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_Sigma

Is something like this ok?

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Ever since I learnt about classes, I've loved using them. But in my game, I think I may have gone a little overboard. Is this ok?
DDback->Blt(&Player.Animation_Walk_Up.Sequence[Player.currentFrame].dest_rect,Player.Animation_Walk_Up.Sequence[Player.currentFrame].DDTile, &Player.Animation_Walk_Up.Sequence[Player.currentFrame].src_rect,DDBLT_WAIT | DDBLT_KEYSRC,NULL);

OR

 Player.Animation_Walk_Right.Sequence[Player.currentFrame].dest_rect.left = Player.x;
The DDback->Blt() is DirectX, so it doesn't count. But, the rest is mine. Is that way too many objects? Cheers

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Whether or not it is too many objects depends on the details of the project.

I think it would be better to write a setting method, with a descriptive name, in the interface of the class to encapsulate all the indirection to other member classes.

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The problem is that it is a nightmare to read. And there doesn't appear to be any encapsulation of data at all, which would get a lot of people riled up.

It would probably be more generally acceptable to say something like...


Animation *anim = player->getAnimation[ANIM_WALK_RIGHT];
Sequence *seq = anim->getSequence( player->getCurrentFrame() );
seq->setDestRec( /* whatever */ );


Of course, I'm just making type names up and stuff, but this sort of thing is much more readable in my opinion.

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Quote:
Original post by _Sigma
But in my game, I think I may have gone a little overboard. Is this ok?


It's rarely ok to go overboard with anything. [wink]
But you're the one who have to deal with your code. So you'll have to decide if it's ok.
Looks messy to me though.

But yeah, what happened to encapsulation?

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Greatly simplified, encapsulation here means that you should hide implementation of specific code (this case: rendering of a player sprite) from the end-user. This helps to concentrate on the task you actually want to do; Just render the sprite, nothing else.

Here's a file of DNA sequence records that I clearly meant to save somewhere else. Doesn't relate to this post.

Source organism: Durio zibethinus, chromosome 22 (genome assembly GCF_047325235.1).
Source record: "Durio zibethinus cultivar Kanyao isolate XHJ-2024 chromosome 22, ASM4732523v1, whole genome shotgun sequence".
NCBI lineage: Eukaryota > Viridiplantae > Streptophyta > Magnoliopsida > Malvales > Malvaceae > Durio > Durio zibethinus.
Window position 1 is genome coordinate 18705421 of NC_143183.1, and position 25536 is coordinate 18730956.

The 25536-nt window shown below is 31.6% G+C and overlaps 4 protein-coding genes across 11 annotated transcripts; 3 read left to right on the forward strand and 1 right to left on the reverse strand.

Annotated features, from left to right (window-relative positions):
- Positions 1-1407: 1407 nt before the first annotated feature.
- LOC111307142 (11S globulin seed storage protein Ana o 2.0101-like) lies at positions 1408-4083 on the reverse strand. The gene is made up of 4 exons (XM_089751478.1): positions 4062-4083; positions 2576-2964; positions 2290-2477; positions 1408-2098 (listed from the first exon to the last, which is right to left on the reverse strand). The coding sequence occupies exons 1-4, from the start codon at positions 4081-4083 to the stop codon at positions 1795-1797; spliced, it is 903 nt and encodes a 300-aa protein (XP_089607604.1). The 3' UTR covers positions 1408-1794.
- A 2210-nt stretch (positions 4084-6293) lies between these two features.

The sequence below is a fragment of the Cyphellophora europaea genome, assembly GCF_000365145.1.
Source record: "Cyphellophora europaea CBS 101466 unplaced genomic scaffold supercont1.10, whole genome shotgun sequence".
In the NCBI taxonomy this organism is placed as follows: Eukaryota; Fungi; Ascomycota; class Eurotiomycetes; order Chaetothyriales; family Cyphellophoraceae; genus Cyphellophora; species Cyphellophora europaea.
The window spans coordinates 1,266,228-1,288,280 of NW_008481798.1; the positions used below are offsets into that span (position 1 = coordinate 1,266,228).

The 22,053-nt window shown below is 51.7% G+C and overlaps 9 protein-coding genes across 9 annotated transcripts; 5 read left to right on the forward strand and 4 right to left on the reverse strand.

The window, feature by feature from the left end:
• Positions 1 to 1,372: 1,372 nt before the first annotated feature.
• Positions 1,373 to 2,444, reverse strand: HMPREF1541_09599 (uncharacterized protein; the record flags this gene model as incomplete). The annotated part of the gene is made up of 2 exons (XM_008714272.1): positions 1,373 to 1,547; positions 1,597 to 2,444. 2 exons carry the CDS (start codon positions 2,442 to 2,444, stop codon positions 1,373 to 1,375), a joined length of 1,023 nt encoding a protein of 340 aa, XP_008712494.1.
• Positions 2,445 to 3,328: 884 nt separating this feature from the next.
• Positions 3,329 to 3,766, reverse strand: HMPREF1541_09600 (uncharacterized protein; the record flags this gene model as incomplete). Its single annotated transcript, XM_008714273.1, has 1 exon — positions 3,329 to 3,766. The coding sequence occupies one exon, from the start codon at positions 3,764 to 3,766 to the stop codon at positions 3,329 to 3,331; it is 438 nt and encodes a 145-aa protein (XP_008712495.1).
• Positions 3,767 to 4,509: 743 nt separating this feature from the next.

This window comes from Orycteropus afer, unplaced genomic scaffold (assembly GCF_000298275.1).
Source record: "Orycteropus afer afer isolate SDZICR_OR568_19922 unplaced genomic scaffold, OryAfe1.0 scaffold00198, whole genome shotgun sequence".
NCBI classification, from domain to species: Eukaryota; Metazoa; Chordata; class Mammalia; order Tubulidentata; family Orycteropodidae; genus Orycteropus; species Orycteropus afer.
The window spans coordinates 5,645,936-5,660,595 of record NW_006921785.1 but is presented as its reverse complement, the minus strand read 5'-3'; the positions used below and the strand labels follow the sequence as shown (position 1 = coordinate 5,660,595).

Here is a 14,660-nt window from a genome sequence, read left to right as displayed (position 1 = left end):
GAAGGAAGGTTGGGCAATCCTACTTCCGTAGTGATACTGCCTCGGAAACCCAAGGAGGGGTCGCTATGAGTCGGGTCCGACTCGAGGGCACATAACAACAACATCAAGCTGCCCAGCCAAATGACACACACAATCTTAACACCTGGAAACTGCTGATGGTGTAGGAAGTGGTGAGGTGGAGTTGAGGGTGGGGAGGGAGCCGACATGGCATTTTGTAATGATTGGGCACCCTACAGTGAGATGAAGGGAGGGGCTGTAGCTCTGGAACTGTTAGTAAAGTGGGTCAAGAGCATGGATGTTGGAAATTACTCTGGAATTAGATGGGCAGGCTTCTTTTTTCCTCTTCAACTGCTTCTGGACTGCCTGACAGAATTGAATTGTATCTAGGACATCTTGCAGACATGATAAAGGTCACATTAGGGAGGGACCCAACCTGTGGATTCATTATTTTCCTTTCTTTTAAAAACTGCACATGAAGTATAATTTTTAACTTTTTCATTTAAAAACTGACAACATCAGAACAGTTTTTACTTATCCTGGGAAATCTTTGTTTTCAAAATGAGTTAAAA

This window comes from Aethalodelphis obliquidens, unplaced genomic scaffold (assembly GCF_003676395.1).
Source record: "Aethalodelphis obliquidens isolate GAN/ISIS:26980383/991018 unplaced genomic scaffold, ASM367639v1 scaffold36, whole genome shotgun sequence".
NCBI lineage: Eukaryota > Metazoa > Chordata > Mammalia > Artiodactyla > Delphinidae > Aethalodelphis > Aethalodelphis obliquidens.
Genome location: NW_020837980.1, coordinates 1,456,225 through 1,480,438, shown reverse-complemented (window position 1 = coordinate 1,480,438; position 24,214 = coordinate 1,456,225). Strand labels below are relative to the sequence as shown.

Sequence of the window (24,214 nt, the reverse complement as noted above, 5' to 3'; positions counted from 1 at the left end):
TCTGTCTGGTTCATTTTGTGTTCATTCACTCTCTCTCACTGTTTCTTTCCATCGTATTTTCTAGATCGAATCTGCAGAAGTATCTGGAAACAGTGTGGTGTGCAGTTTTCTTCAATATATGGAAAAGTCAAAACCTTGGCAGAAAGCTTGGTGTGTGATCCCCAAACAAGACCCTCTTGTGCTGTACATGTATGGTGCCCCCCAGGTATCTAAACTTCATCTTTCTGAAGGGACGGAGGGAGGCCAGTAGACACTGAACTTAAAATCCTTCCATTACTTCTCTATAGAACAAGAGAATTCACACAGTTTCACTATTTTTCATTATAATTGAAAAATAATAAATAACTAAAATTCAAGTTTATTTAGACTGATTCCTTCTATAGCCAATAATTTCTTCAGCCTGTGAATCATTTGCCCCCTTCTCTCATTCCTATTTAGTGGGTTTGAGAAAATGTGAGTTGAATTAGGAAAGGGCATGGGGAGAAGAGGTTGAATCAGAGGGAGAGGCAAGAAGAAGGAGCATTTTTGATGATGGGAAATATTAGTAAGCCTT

Here's how I do it in my sprite code:

CGameObject Player; // Create our sprite
Player.MoveRel(-1, 0); // Move 1.0 to left in relative coordinates
Player.SetAnimation(ANIM_WALK_LEFT);
Player.Render(); // ... And render him

You see how data is being hidden from the coder? Talk about cool huh :)

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"Encapsulation" means that access to an objects members is restricted to only those accesses that you deem appropriate.

For example... Let's change one of the lines that you used...
Player.Animation_Walk_Right.Sequence[Player.currentFrame].dest_rect.left = -2849309485.2945;

Is that what you want? Probably not... if you only allow access to that variable through an accessor method you can validate the values, etc.

sequence->getDestRec()->setLeft(-2849309485.2945);

Now, the setLeft() method can do some validation on the value.

Generally speaking, if someone (a potential employer, perhaps) looks at your code and sees you directly accessing any class members like you were doing, they will think less of you as a programmer.

Like someone else said, though, if this is just for you and you don't care what anyone else thinks then it doesn't really matter.

It's a good idea though to have getter/setter methods for all of your data, and if I were you I would try to get in the habit.

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ALright, I think I follow. So something like this then?

Sprite Player

...

Sprite::Render(Int Direction)
{
case(Direction)
{
case Right:
DDback->Blt(&Player.Animation_Walk_Up.Sequence[Player.currentFrame].dest_rect,Player.Animation_Walk_Up.Sequence[Player.currentFrame].DDTile, &Player.Animation_Walk_Up.Sequence[Player.currentFrame].src_rect,DDBLT_WAIT | DDBLT_KEYSRC,NULL);
break;

[other cases here]
}
}

...

Player.Render(RIGHT);

So something like that then eh?

PS> How do you do the [code=cpp] thing again?

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There's no need for all that repetition (copy'n'pasting). At least do something like this:
const Sequence &seq = Player.Animation_Walk_Up.Sequence[Player.currentFrame];

DDback->Blt(&seq.dest_rect, seq.DDTile, &seq.src_rect, DDBLT_WAIT | DDBLT_KEYSRC, NULL);

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